U.S. stocks drifted down slightly Friday in a quiet close to another winning week. It was a day full of broken streaks — oil fell for the first time in two weeks, and the yield on the 10-year Treasury note sank to its first loss in more than a week — but the market remained calm through it. Gradual moves for markets in recent days have offered a respite following the tumultuous trading that rocked investors in late 2018.
Meredith promotes him from general sales manager at its Fox affiliate to succeed Todd Brown.
New Fox, a subsidiary of 21st Century Fox, on Friday said it has no plans to bid for the 22 Fox regional sports networks that regulators have said Walt Disney must divest as part of its acquisition of large parts of 21st Century Fox.
Tegna, Hearst and EW Scripps are all planning on submitting final offers for Cox Media Group’s 14 TV stations at the end of January, according to people familiar with the matter. Final bids are due by Jan. 30, said the people, who asked not to be named because the process is private. A deal could fetch more than $2 billion, and possibly close to $3 billion, the people said.
The Freedive streaming service will include a selection of acquired movies and TV shows, with the launch lineup including TV shows like Fringe and Heroes and movies such as The Last Samurai and The Illusionist.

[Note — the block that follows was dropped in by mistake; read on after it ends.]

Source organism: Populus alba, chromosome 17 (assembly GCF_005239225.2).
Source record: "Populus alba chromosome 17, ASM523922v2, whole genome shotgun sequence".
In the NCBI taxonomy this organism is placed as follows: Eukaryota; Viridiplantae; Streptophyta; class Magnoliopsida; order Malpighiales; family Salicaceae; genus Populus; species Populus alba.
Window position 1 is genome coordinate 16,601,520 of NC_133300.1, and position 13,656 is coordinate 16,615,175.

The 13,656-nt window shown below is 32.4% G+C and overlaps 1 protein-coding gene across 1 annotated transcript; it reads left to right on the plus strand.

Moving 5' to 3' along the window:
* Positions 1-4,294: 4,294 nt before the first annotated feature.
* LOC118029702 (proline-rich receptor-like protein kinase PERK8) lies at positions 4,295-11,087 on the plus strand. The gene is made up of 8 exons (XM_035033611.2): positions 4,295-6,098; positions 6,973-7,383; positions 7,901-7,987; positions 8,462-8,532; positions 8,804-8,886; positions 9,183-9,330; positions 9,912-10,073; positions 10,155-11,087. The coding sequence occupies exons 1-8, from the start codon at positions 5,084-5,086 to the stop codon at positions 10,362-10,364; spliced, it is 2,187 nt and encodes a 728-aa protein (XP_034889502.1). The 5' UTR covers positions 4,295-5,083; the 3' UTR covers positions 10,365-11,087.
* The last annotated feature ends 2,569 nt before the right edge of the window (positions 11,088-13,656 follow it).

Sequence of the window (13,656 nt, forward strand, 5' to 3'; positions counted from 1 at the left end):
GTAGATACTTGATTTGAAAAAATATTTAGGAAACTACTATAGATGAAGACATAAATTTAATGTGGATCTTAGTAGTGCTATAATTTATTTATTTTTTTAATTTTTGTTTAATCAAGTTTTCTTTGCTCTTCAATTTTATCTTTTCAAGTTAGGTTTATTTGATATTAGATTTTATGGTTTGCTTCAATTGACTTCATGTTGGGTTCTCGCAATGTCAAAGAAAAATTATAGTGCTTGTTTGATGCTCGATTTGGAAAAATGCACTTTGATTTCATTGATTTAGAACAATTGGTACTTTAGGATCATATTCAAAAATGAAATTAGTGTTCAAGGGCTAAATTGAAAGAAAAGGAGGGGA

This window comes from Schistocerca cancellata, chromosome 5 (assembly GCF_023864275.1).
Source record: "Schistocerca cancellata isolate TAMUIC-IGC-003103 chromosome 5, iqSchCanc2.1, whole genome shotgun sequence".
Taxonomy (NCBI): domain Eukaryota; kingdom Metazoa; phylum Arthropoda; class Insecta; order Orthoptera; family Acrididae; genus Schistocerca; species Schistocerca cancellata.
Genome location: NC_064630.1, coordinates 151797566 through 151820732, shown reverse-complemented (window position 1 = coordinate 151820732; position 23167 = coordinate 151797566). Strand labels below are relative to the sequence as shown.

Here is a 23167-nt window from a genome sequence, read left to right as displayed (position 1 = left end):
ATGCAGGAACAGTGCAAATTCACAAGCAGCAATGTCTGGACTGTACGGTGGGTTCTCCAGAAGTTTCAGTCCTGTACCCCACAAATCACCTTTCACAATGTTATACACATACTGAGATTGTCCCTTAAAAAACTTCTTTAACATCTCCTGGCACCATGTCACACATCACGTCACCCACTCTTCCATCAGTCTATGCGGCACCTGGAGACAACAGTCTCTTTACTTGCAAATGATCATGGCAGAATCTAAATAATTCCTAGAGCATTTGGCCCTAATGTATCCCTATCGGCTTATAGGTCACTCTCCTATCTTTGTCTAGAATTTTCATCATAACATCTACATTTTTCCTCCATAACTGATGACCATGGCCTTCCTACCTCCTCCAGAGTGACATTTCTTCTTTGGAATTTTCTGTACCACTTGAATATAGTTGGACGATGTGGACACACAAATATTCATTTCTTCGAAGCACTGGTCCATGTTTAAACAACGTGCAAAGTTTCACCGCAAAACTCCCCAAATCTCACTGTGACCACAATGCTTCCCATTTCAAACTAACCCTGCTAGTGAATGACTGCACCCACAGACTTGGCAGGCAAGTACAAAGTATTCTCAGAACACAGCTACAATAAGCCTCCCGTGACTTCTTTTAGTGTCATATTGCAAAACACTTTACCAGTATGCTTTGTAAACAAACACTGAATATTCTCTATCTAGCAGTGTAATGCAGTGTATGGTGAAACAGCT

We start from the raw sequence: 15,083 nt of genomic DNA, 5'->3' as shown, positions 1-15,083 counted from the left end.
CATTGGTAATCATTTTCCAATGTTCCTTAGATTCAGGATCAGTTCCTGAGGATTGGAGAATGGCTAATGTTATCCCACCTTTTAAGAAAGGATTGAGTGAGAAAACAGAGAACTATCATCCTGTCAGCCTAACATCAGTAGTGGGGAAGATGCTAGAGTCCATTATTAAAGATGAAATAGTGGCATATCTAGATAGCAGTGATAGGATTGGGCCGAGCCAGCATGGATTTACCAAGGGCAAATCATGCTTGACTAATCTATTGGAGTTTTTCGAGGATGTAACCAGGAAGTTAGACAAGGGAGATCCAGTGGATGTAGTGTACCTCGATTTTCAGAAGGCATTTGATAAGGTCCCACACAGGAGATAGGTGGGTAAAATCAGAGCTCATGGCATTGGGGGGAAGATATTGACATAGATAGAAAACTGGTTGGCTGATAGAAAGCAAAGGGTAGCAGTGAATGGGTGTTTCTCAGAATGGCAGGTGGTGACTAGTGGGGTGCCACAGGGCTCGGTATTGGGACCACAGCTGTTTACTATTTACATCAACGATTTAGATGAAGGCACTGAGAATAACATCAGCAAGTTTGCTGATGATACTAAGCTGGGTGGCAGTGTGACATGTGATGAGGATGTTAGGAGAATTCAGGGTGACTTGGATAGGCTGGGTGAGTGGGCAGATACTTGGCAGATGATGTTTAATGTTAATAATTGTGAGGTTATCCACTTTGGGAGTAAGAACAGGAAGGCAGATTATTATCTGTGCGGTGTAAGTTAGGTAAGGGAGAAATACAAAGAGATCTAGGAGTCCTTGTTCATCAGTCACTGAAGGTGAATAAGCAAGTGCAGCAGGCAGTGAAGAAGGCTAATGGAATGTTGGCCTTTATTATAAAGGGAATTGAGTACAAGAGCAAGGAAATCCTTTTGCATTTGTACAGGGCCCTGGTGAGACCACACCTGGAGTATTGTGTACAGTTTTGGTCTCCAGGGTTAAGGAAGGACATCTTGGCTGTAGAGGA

Netflix’s stock is beginning 2019 on a hot streak, rising more than 24% in January to date. Shares gained another 1.5% Thursday to close at $324.66 and rose nearly another 2% in after-hours trading. A big boost to investor sentiment came late Thursday afternoon when UBS analyst Eric Sheridan upgraded the stock to “buy” from “neutral” and raised his 12-month price target to $410 from $400. Healthy numbers are expected Jan. 17 when Netflix releases 4Q results.
Ever since the NFL launched Thursday Night Football, the Super Bowl has been a harder sell for advertisers. But CBS says it has commitments for “more than 90%” of its available commercial inventory with about a month to go before the game.
CEO Hilton Howell and other execs will ring the exchange’s closing bell on Jan. 11 to mark the company’s purchase of Raycom Media. Gray has been traded on the exchange since 1995.
The new contract covers Tribune’s 42 television stations and cable network WGN America.